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[273] ten divisions without having more brigades and regiments. We have reports from five of these divisions:

Early's division, 4 brigades, 3,500 men; D. R. Jones's division, 6 brigades, 2,430 men; A. P. Hill's division, 6 brigades, 3,524 men; McLaws's division, 5 brigades, 2,832 men; D. H. Hill's division, 5 brigades, 3,008 men; total, 15,294 men.

From this number in twenty-six brigades of the forty in Lee's army, the single rule of three will give us 23,523 men as Lee's strength in infantry and artillery at the battle of Sharpsburg. This is, of course, on the supposition that the ratio in the twenty-six brigades was the same for the other twenty-four. Let us examine this by the light from the reports of the brigades themselves, so far as they are given:

Robert Ransom's, 1,600; Lawton's, 1,150; Wofford's, 854; Rodes's, 800; Barksdale, 800; Walker, 700; Trimble, 700; Hays, 550; Benning, 400; Cobb, 250; Stonewall, 250; Evans, 209; Kemper, 350; Garnett, 200; total, 8,813.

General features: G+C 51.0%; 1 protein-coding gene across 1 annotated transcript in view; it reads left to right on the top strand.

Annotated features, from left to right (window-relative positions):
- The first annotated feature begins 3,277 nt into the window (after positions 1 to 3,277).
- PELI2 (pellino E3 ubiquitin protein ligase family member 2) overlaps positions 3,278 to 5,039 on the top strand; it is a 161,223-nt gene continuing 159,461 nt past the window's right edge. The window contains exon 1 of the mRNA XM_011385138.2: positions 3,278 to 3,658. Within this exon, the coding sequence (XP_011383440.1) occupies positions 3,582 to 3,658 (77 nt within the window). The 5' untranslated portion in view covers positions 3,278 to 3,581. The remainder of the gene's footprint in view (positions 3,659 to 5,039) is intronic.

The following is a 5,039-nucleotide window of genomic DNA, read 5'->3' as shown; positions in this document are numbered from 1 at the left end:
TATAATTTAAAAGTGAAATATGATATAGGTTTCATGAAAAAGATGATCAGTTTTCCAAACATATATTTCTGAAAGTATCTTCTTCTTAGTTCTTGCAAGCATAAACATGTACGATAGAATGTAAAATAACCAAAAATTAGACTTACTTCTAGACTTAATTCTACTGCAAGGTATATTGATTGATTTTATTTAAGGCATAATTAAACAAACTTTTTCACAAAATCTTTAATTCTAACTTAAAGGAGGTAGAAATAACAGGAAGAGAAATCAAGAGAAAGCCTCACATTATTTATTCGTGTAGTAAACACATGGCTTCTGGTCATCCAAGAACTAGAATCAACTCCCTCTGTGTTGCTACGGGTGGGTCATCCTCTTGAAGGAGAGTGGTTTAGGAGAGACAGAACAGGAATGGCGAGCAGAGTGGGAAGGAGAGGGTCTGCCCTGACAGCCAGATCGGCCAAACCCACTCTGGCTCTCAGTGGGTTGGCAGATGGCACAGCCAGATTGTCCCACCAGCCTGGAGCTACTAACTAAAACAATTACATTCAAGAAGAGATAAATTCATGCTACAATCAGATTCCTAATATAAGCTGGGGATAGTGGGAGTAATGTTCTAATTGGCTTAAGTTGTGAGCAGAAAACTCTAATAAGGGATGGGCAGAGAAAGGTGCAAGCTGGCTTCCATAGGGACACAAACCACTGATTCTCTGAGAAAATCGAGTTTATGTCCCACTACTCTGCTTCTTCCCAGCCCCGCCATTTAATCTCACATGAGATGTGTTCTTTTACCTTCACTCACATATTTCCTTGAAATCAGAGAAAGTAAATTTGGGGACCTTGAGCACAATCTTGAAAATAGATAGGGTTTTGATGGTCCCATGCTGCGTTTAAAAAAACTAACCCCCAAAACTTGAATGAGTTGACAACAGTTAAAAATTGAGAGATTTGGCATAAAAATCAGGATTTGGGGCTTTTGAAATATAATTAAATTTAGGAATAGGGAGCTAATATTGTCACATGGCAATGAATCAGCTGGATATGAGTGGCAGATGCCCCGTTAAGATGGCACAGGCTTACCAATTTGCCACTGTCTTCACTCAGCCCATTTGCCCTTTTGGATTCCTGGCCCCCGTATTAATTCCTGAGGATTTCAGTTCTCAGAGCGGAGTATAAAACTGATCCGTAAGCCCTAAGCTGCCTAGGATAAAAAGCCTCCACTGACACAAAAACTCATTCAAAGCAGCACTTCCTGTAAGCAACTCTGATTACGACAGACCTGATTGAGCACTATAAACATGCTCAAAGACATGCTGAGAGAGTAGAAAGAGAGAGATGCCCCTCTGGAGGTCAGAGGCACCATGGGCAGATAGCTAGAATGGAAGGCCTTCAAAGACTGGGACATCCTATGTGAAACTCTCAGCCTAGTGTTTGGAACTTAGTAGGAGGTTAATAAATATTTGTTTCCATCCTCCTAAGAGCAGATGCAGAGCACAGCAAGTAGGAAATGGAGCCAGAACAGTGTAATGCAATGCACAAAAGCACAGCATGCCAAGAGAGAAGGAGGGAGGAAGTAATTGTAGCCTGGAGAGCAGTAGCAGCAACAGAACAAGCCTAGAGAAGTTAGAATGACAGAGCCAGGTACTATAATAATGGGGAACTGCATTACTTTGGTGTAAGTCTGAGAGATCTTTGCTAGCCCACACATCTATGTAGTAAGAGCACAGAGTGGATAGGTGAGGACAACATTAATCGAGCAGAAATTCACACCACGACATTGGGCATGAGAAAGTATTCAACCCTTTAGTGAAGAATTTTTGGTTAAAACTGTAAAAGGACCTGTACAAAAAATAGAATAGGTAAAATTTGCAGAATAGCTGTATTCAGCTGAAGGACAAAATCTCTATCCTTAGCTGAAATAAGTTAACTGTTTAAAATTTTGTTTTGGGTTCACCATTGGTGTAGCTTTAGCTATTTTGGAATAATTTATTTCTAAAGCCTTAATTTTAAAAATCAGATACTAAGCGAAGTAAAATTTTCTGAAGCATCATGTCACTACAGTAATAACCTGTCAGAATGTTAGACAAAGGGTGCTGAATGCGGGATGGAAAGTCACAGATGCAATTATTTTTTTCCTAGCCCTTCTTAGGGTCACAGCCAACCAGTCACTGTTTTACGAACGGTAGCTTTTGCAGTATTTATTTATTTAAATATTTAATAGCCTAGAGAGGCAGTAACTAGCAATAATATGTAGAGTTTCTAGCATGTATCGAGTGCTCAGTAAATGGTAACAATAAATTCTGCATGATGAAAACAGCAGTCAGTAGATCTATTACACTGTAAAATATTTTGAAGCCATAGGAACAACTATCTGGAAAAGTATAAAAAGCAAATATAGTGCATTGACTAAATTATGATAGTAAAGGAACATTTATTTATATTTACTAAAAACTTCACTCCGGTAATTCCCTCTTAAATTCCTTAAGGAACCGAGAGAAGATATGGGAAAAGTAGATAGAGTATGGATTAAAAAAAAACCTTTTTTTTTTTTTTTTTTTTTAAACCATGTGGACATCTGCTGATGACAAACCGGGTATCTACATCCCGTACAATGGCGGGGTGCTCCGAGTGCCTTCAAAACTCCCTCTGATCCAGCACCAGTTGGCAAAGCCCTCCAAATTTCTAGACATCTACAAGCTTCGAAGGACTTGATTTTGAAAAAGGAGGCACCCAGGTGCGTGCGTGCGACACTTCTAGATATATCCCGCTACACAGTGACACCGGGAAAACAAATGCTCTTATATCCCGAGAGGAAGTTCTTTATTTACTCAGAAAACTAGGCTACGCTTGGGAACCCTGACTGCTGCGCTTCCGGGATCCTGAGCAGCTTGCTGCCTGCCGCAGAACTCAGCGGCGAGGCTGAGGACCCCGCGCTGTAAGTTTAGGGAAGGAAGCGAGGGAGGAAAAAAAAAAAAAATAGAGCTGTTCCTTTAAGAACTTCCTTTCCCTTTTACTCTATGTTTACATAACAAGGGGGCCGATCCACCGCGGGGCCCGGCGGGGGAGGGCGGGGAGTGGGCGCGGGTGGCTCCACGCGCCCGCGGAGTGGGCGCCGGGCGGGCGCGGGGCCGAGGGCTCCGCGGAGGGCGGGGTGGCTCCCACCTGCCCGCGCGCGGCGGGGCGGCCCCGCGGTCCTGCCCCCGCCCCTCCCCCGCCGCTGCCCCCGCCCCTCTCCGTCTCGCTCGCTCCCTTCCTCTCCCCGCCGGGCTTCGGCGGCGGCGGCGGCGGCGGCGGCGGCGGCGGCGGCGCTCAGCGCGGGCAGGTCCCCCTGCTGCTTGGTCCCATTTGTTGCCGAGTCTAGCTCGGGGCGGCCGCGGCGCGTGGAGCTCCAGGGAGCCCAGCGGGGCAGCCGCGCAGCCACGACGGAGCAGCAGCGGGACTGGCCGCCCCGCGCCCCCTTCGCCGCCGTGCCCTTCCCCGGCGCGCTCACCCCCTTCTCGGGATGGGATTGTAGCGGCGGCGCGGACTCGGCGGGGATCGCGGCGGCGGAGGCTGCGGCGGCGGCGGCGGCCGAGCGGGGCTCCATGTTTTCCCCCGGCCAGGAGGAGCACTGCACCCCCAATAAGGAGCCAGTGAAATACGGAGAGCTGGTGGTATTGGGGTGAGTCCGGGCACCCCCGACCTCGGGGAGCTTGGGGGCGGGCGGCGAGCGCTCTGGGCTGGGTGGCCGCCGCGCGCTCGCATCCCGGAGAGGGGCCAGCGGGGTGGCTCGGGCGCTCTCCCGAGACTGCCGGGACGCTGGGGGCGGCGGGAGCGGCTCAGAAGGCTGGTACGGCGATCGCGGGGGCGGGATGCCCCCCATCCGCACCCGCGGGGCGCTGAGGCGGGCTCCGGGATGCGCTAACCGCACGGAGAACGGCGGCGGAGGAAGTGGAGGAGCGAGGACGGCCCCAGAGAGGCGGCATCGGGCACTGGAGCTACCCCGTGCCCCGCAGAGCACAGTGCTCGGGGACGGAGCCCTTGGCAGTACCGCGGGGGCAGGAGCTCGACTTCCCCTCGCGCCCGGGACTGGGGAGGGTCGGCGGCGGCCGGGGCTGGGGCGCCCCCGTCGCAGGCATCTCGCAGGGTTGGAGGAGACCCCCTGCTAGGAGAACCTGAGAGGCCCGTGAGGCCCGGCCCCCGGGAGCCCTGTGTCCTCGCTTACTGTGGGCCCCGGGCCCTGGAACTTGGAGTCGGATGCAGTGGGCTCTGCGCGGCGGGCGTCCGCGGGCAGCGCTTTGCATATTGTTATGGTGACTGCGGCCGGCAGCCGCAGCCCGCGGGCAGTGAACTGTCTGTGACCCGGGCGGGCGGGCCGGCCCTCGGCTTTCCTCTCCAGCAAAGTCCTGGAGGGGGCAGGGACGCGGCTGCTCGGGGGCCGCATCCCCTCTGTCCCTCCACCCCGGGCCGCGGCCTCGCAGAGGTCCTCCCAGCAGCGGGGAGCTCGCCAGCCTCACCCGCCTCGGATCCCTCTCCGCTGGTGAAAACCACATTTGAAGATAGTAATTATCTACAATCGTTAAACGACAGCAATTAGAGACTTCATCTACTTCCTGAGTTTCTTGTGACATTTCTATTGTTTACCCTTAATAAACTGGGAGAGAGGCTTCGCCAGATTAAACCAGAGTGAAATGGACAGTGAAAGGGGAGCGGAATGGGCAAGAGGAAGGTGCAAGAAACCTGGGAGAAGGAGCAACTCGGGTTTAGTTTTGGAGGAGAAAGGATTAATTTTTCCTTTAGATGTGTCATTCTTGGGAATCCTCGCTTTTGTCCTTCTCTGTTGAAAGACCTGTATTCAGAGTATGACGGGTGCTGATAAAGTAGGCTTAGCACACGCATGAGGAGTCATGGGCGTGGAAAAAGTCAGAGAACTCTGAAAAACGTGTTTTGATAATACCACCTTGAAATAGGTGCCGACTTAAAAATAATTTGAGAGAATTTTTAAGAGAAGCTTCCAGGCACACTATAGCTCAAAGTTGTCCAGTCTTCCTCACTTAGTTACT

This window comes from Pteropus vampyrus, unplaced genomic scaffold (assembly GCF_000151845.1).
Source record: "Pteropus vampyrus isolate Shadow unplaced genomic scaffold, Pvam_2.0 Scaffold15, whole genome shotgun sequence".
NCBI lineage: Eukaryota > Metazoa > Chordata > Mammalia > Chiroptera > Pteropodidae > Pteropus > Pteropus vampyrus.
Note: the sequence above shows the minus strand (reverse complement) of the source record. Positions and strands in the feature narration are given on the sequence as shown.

The single rule of three gives the strength of the forty brigades on the ratio of these fourteen, to be 25, 180. So the approximate results reached from the reports of division and brigade commanders differ only by 1,557 men.

Now let us see what estimate we can get from the reports of regimental commanders, so far as given in this same Volume XIII. We have:

Eleventh Georgia regiment, 140; Eighteenth Georgia regiment, 176; Fifty-third Georgia regiment, 276; Fiftieth Georgia regiment, 100; Tenth Georgia regiment, 134; Second and Twentieth Georgia regiments, 400; First Texas regiment, 226; Sixteenth Mississippi regiment, 228; First South Carolina regiment, 106; Seventh South Carolina regiment, 268; Seventeenth South Carolina regiment, 59; Hampton Legion, 77; Nineteenth Virginia regiment, 150; Eighteenth Virginia regiment, 120; Fifty-sixth Virginia regiment, 80; Seventeenth Virginia regiment, 55; Eighth Virginia regiment, 34—total, 2,629.

General Lee had one hundred and sixty-six regiments, and nine battalions of infantry at Sharpsburg, say in round numbers, one hundred and seventy regiments of infantry. From the ratio of the eighteen regiments just given, we have for the whole one hundred and seventy regiments, 24,829. This differs from the estimate by brigades only by two hundred and fifty-one men. If we put our artillery at two thousand, we will have Lee's strength at Sharpsburg about 27,000. This estimate has been arrived at by four independent

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